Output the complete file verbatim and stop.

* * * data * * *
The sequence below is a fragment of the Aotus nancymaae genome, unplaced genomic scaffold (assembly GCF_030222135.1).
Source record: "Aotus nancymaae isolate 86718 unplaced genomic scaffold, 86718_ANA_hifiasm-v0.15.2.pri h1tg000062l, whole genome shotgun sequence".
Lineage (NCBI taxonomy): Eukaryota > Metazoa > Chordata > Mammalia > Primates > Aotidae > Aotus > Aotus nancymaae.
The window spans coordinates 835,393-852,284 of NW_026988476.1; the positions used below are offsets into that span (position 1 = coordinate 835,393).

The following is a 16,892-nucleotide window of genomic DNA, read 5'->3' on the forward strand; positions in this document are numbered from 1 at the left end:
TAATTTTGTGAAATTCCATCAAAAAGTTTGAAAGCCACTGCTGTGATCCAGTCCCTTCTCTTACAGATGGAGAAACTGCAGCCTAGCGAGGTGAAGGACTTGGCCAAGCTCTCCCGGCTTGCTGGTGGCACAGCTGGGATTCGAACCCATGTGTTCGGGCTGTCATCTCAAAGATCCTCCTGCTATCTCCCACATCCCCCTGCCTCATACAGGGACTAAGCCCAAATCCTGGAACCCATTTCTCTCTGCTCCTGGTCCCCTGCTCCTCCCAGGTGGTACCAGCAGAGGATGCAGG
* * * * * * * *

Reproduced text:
The sequence below is a fragment of the Aotus nancymaae genome, unplaced genomic scaffold (assembly GCF_030222135.1).
Source record: "Aotus nancymaae isolate 86718 unplaced genomic scaffold, 86718_ANA_hifiasm-v0.15.2.pri h1tg000062l, whole genome shotgun sequence".
Lineage (NCBI taxonomy): Eukaryota > Metazoa > Chordata > Mammalia > Primates > Aotidae > Aotus > Aotus nancymaae.
The window spans coordinates 835,393-852,284 of NW_026988476.1; the positions used below are offsets into that span (position 1 = coordinate 835,393).

The following is a 16,892-nucleotide window of genomic DNA, read 5'->3' on the forward strand; positions in this document are numbered from 1 at the left end:
TAATTTTGTGAAATTCCATCAAAAAGTTTGAAAGCCACTGCTGTGATCCAGTCCCTTCTCTTACAGATGGAGAAACTGCAGCCTAGCGAGGTGAAGGACTTGGCCAAGCTCTCCCGGCTTGCTGGTGGCACAGCTGGGATTCGAACCCATGTGTTCGGGCTGTCATCTCAAAGATCCTCCTGCTATCTCCCACATCCCCCTGCCTCATACAGGGACTAAGCCCAAATCCTGGAACCCATTTCTCTCTGCTCCTGGTCCCCTGCTCCTCCCAGGTGGTACCAGCAGAGGATGCAGG